From the Korea Institute for Science and Technology at a Japan-US-Korea co-sponsored workshop on convergent technologies, an interesting idea has been put forward by Professor Tanaka from Japan that there is a dichotomy between scientists who observe (and test hypotheses) and those who design (and create new artifacts). Both types work together to answer the “social wishes” of society.
But how do we determine those social wishes? And crucially, aren’t those social wishes disperate across different societies?
Of course they are. Although there certainly commonalities: we all, I think, want a sustainable biosphere that can support life on the planet. We all want that brain-created thing we call “happiness” (although that means such different things to different individuals).
My plenary is coming up in about an hour. I will be focusing on how dynamics the social wishes of society actually are–two decades ago, the personal computer was a central social wish for those of us involved in data analysis. The emphasis then was autonomy and general purpose computation.
These days, a smart phone and the Net represent quite a different social wish–one that emphasizes mobility, connectivity, and knowledge dissemination. Interestingly, our smart phones are far “smarter” than those early PC’s–but we take the computation for granted and we don’t particularly care about either autonomy….but that connectivity, that’s really critical.
The Wall Street Journal has been all over the recent Smart Phone controversy–and if you have a subscription, be sure to take a look at the lead story in the Reviews section of today’s paper. In the meantime, our colleagues at MIT and the Santa Fe Institute have gotten well-deserved kudos for their recent academic studies of smart phone-generated data sets as predictive tools for human behavior, emotion and attitudes. Although, as has been pointed out–much of the recent work with smart phones was pioneered in traffic analysis work from the intelligence community in the last century.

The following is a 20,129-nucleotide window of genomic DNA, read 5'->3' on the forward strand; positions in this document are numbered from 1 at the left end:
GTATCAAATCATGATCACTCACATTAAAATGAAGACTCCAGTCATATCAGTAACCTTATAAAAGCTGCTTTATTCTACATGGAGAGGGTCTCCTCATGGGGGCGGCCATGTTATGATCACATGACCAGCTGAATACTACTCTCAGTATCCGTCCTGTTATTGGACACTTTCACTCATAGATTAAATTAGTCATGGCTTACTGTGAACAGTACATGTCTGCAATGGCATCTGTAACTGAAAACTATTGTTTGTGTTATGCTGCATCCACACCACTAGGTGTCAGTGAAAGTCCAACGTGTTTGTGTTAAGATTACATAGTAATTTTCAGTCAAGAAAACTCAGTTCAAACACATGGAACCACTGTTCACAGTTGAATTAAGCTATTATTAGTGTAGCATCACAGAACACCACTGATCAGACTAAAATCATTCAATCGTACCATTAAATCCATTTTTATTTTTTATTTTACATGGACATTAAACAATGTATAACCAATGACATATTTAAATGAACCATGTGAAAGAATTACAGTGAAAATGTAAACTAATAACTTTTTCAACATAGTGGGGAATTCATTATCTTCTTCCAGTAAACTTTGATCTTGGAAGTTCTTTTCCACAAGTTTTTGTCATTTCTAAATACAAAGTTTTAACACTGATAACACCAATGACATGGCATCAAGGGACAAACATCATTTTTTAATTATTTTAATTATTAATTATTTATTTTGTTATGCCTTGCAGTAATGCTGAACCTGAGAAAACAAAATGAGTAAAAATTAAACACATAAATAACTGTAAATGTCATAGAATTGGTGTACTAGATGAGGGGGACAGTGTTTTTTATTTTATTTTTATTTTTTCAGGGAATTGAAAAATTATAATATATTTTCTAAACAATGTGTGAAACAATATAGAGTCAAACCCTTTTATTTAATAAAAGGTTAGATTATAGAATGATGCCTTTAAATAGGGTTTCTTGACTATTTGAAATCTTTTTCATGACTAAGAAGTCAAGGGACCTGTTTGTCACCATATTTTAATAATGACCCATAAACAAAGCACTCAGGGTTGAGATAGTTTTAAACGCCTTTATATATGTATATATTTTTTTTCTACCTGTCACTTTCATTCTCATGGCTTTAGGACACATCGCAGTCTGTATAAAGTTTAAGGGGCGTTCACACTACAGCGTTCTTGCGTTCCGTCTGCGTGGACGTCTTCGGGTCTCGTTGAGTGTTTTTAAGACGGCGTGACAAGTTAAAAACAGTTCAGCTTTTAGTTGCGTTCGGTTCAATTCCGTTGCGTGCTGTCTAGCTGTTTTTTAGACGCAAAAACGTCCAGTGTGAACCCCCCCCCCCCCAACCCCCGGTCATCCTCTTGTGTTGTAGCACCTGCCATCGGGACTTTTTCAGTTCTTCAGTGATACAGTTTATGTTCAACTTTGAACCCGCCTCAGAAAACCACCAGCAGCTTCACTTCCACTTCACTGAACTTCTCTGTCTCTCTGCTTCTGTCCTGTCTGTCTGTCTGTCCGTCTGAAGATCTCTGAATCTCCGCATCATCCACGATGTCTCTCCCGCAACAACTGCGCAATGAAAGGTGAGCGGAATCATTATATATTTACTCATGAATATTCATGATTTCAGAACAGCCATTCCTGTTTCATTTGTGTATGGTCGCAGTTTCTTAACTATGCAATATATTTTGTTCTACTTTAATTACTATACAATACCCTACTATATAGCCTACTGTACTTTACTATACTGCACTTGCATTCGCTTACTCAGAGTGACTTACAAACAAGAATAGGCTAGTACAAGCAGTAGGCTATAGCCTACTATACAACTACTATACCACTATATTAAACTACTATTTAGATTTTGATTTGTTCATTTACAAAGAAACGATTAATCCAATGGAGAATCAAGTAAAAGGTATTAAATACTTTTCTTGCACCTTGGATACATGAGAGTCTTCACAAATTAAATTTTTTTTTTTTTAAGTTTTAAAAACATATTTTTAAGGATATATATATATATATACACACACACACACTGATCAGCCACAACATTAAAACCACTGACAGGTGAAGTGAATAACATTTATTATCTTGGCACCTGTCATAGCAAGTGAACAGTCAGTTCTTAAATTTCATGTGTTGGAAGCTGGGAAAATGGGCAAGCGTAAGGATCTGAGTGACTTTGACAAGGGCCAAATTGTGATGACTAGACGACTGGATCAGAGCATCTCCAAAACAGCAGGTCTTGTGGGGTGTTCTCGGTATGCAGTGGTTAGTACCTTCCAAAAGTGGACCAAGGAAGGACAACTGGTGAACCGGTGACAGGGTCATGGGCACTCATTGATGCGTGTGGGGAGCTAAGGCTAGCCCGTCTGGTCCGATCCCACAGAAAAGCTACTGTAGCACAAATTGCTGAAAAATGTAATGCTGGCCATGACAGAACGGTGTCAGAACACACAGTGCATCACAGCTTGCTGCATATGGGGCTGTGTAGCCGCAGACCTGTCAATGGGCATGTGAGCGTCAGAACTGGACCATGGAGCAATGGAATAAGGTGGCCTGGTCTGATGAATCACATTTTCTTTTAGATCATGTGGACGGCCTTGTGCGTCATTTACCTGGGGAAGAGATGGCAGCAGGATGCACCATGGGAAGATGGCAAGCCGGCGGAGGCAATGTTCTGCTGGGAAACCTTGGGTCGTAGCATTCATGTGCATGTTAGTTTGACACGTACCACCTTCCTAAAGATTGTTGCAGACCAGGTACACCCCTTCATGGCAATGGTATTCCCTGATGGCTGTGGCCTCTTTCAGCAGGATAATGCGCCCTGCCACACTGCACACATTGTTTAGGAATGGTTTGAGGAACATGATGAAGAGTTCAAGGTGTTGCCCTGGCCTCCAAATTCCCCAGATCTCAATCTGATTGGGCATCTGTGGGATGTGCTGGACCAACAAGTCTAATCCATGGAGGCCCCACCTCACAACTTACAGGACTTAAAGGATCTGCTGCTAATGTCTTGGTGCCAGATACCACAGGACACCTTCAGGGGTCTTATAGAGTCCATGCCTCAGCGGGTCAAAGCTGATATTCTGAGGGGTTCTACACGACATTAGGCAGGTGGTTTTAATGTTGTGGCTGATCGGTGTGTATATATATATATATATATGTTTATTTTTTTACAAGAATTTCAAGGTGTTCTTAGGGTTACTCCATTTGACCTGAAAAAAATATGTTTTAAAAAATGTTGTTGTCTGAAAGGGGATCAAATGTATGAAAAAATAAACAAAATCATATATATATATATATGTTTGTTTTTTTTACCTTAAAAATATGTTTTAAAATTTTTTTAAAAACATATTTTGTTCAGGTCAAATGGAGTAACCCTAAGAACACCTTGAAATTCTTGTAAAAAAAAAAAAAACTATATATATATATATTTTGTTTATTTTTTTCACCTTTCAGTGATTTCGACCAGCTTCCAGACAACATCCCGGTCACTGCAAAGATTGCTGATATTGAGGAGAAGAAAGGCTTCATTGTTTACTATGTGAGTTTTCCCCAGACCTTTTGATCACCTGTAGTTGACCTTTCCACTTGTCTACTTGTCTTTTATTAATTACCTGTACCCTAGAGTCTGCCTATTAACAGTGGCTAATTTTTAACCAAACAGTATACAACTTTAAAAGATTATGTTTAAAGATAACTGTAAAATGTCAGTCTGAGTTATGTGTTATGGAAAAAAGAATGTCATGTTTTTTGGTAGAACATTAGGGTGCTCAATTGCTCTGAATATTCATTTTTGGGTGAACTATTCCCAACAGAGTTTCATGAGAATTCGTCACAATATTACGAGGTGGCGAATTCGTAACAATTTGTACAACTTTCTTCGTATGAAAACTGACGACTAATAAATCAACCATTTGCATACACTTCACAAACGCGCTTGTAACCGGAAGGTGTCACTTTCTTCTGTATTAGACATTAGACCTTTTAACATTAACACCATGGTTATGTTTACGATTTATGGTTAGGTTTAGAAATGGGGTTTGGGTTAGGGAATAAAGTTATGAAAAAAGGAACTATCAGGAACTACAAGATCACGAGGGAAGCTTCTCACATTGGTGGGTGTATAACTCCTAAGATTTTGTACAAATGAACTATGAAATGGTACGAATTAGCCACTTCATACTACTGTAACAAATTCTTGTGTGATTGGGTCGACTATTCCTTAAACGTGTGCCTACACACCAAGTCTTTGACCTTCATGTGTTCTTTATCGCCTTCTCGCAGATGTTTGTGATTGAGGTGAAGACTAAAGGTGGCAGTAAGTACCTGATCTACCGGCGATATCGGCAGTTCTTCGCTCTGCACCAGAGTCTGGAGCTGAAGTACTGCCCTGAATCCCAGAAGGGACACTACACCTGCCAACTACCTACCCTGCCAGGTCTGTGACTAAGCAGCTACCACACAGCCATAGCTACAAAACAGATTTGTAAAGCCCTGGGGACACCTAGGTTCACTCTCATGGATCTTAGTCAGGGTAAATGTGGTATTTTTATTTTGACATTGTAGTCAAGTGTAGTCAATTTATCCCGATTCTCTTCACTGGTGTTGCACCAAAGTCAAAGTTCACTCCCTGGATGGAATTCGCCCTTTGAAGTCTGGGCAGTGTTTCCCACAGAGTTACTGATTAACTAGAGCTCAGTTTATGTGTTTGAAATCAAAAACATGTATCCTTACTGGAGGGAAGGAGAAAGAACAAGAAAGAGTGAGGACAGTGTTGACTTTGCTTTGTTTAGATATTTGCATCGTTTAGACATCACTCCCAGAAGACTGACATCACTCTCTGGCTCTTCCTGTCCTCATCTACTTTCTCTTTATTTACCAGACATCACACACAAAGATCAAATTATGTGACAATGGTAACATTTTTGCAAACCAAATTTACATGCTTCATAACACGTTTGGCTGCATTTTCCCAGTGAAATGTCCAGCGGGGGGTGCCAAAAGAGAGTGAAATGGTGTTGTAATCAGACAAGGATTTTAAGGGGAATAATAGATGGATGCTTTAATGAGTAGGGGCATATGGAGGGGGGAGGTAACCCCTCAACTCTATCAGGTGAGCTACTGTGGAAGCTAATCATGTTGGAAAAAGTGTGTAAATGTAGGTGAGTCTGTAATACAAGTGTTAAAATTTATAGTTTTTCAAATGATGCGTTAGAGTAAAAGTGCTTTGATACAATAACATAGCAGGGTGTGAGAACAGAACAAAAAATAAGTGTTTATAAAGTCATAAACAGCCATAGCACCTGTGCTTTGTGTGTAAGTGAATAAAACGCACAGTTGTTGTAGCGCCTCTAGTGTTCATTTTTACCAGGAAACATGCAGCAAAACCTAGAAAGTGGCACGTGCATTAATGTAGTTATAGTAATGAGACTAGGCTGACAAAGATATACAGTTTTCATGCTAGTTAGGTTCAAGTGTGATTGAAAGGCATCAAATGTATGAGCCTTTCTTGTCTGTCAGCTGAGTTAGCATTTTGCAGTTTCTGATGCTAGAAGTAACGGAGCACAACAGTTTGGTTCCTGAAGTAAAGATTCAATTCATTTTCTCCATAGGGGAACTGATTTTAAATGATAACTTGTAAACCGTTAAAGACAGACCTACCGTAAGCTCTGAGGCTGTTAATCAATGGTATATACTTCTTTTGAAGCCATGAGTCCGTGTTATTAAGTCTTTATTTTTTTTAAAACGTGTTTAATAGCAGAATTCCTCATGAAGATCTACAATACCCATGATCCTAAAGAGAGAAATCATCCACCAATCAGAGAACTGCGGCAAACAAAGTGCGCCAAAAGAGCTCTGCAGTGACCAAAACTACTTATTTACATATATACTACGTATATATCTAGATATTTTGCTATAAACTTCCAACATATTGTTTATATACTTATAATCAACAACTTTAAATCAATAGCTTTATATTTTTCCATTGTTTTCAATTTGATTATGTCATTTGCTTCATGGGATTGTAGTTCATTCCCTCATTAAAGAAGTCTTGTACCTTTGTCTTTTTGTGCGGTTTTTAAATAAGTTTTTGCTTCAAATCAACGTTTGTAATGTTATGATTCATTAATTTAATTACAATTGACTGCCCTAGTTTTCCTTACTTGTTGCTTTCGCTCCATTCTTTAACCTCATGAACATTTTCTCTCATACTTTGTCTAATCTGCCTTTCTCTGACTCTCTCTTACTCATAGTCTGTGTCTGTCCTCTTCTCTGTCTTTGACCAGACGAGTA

On the other hand, smart phones are rather unique devices in that they can harvest vast quantities of data about ourselves in more-or-less real time and to a first approximation we assume they are under our own control–which they may not be.
And that’s the nub: as with Facebook, it’s unclear which parts of our smart phone are actually under our control and which parts are not, particularly with regards to personal information that many folks may consider private.
I was struck recently while getting my new Iphone 4 in the Apple Store how aggressively the “find my iphone” capability was pushed at me by the Apple employee handling my purchase. And later, after reading today’s Wall Street Journal piece, as I experimented with turning off location services, I couldn’t help notice the warning that: if I were to shut off location services, then I would no longer be able to find my iphone.
Of course, the above stands to reason. But I can’t help but assume that Apple is using the harvested data from location services as creatively as Professor Pentland at MIT.